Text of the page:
A pretty common scenario in complex .NET applications is having them splitted in multiple csharp projects inside a single solution, even with the proliferation of microservices is pretty common seeing the client and the business logic decoupled in multiple projects inside a single solution. And that behaviour is even more common if you’re using some kind of software architecture like “Domain Driven Design”, “Hexagonal Architecture” or “Clean Architecture”. A common problem that usually appears when the number of projects begins to pile up inside a single solution is mantaining consistency between nuget versions, and quite some times you end up with every project using a different version of the same package.
A practical example of GitOps using Azure DevOps, Azure Container Registry, Helm, Flux and Kubernetes
GitOps is a term introduced by WeaveWorks a few years ago (https://www.weave.works/blog/gitops-operations-by-pull-request) GitOps is a way of implementing Continuous Deployment. The core idea of GitOps is having a Git repository that always contains declarative descriptions of the infrastructure currently desired in the production environment and an automated process to make the production environment match the described state in the repository. If you want to deploy a new application or update an existing one, you only need to update the repository - the automated process handles everything else.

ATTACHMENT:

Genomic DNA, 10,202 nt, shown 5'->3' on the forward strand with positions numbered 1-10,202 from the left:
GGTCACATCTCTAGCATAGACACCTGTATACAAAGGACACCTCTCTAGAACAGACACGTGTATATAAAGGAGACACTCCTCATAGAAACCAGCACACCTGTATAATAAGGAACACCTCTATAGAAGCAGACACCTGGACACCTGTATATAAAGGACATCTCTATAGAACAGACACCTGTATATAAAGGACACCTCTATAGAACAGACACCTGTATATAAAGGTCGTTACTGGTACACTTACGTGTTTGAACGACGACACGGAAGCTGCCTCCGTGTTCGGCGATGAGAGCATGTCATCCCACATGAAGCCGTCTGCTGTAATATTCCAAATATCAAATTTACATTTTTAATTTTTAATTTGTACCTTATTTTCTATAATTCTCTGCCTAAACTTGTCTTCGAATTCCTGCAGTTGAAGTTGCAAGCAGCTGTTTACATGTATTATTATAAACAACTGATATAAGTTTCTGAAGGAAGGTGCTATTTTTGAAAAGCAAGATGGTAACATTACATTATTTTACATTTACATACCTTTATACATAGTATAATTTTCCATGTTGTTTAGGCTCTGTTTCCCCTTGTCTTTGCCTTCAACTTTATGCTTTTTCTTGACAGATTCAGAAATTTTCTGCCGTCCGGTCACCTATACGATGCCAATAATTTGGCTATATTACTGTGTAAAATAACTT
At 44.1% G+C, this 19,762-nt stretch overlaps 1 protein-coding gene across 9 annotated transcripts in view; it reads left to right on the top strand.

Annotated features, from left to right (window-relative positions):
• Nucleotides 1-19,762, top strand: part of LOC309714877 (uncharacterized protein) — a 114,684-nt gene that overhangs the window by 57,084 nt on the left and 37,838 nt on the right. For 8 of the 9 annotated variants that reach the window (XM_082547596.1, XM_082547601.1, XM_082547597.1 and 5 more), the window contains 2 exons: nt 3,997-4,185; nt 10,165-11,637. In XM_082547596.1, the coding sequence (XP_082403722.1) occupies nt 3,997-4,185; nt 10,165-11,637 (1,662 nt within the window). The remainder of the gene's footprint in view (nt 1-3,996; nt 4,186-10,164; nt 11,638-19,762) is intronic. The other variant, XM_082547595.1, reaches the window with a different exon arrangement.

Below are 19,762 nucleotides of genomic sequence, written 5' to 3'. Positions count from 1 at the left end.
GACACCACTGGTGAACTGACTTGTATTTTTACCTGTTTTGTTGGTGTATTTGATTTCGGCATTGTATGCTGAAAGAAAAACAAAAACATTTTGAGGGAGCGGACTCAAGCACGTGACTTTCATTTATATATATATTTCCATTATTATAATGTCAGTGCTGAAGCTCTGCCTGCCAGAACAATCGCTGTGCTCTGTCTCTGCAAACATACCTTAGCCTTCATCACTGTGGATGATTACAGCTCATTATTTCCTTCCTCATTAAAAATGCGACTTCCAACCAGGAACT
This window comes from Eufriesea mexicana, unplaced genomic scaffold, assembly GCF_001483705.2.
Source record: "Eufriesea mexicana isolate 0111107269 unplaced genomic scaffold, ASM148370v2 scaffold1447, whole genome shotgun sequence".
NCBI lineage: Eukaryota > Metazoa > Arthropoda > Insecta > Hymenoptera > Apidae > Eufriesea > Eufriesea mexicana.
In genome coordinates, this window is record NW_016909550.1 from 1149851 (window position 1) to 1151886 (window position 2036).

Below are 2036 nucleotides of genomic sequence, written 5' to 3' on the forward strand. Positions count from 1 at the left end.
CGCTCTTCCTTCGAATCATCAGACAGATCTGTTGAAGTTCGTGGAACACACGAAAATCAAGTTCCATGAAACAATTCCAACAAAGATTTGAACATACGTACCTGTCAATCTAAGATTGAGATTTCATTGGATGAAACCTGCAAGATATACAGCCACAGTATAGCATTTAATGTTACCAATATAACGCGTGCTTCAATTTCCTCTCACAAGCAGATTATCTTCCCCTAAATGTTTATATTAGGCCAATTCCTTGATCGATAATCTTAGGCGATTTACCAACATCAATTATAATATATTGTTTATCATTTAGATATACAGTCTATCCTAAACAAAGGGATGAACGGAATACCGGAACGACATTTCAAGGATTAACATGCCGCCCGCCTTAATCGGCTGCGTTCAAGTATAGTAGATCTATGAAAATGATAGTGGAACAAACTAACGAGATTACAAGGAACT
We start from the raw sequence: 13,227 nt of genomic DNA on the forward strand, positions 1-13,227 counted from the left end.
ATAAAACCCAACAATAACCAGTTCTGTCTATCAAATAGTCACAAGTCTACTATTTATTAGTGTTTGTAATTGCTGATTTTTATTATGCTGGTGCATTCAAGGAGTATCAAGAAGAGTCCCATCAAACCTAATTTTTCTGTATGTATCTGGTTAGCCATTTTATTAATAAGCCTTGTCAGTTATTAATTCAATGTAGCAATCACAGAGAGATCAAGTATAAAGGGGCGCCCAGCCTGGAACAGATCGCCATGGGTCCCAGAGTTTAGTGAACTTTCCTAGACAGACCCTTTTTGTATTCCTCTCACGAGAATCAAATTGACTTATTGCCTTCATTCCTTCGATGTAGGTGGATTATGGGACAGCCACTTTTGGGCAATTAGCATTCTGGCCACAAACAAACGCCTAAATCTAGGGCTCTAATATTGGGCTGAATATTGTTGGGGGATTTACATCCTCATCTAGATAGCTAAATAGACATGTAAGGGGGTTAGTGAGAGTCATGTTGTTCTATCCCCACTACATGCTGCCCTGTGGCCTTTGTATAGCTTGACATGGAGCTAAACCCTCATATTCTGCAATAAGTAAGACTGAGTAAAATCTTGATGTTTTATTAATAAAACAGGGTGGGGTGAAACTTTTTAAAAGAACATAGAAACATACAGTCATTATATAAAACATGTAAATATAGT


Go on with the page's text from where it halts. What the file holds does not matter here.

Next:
> Updated content: I wrote the original post almost 6 months ago and since then the AAD Terraform provider has been updated several times. When I wrote the post I used the version 0.11 and right now the provider is on version 1.1.1, that’s a considerable version bump so some people asked me if I could update this post. Without further ado let’s rebuild this example using the 1.1.1 version.
Let’s go for a quick post this time. Imagine you’re trying to create a Docker image from an application and it is using some custom nugets. Those custom nugets are hosted in your private Azure DevOps Feed. And when you try to build the image you get one of the following errors: /src/MyConsoleApplication.csproj : error NU1101: Unable to find package MyOwn.EmailService. No packages exist with this id in source(s): nuget.org Failed to restore /src/MyConsoleApplication.
Nowadays no one on his right mind is going to create a WCF from scratch. It really makes no sense to do it. It’s a deprecated technology, it does not work with .NET Core, only works on Windows OS and personally I found the configuration confusing as hell, every time I need to modify an existing one I have to spend a good amount of time trying to figure out what everything means.